CIOs say they need more funding to implement cyber EO

The Department of Energy is but one agency in need of a bigger budget or Technology Modernization Fund money to implement zero-trust security.
Early morning in the United States capital of Washington, D.C., with the sun rising behind the Washington Monument, creating a silhouette with the U.S. Capitol Building and Library of Congress. (Getty Images)

Additional congressional funds will be critical to agencies’ efforts to comply with the Biden administration’s cybersecurity executive order and implement zero-trust architectures, according to federal chief information officers.

The executive order (EO) has agencies like the Department of Energy implementing zero trust and multi-factor authentication across highly federated environments, and the “elephant in the room” is how they will pay for everything, said CIO Ann Dunkin at ACT-IAC’s Imagine Nation conference in Hershey, Penn.

DOE is employing a risk-based approach to complying with the EO the Biden administration issued in May because compliance will take time and money, either from Congress or else internal cuts.

“I don’t have the money to support the [project management office] that I stood up to run the EO, if I don’t get any more money in 2022,” Dunkin said. “So either I take money away from something else, or I don’t even have that PMO in place.”


DOE has outstanding Technology Modernization Fund proposals that could help with Cyber EO compliance, but Dunkin reiterated her view there’s currently not enough money in the fund appropriated by Congress.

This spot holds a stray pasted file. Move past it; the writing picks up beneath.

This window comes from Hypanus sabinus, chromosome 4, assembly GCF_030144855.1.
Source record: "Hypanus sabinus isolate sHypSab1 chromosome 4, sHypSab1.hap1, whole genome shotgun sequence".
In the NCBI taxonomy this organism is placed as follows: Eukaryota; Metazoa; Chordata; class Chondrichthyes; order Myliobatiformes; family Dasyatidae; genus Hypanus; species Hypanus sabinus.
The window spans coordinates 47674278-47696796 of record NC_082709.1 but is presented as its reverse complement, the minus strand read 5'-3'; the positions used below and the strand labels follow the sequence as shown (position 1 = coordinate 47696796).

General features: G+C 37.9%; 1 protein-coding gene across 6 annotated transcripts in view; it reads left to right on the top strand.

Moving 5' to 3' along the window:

The Department of Labor hasn’t heard back on the TMF proposal it submitted for funds to help bolster its cyber posture. The Cybersecurity and Infrastructure Security Agency could assist departments in Labor’s situation by growing its Continuous Diagnostics and Mitigation program and developing governmentwide playbooks, but in the meantime agencies need to explore all their options, said CIO Gundeep Ahluwalia.

“In my mind, we have to find some resources internally, ask Congress for appropriated resources, look at the Technology Modernization Fund, and maybe some things can be pulled together and done centrally to raise all boats,” Ahluwalia said.

The U.S. Department of Agriculture also prioritized cybersecurity with its early TMF proposals, along with some to improve IT services to rural America and work with the Department of the Interior to modernize a platform for combating wildfires, said CIO Gary Washington. None of USDA’s proposals have received TMF funding yet.

Labor also has two outstanding TMF proposals that would help it finish an IT modernization effort around temporary workspace, as well as collaborate with the General Services Administration to meet accessibility requirements.


The Office of Personnel Management received TMF funding for its zero-trust networking proposal in September, one of three agencies along with GSA and the Department of Education to successfully propose Cyber EO-related projects.

Five other TMF proposals OPM submitted are tied to modernizing legacy systems, and while CIO Guy Cavallo hopes to establish a working capital fund for IT projects, TMF funding has proven critical since the Trump administration attempted to shutter the agency. The move made predicting future modernization costs more difficult, especially since federal background investigation work is still being transferred to the Department of Defense, Cavallo said.

“I inherited budgets that we weren’t sure were going to be there,” Cavallo said. “So I need the TMF funding to put some of our modernization efforts on the table.”

Latest Podcasts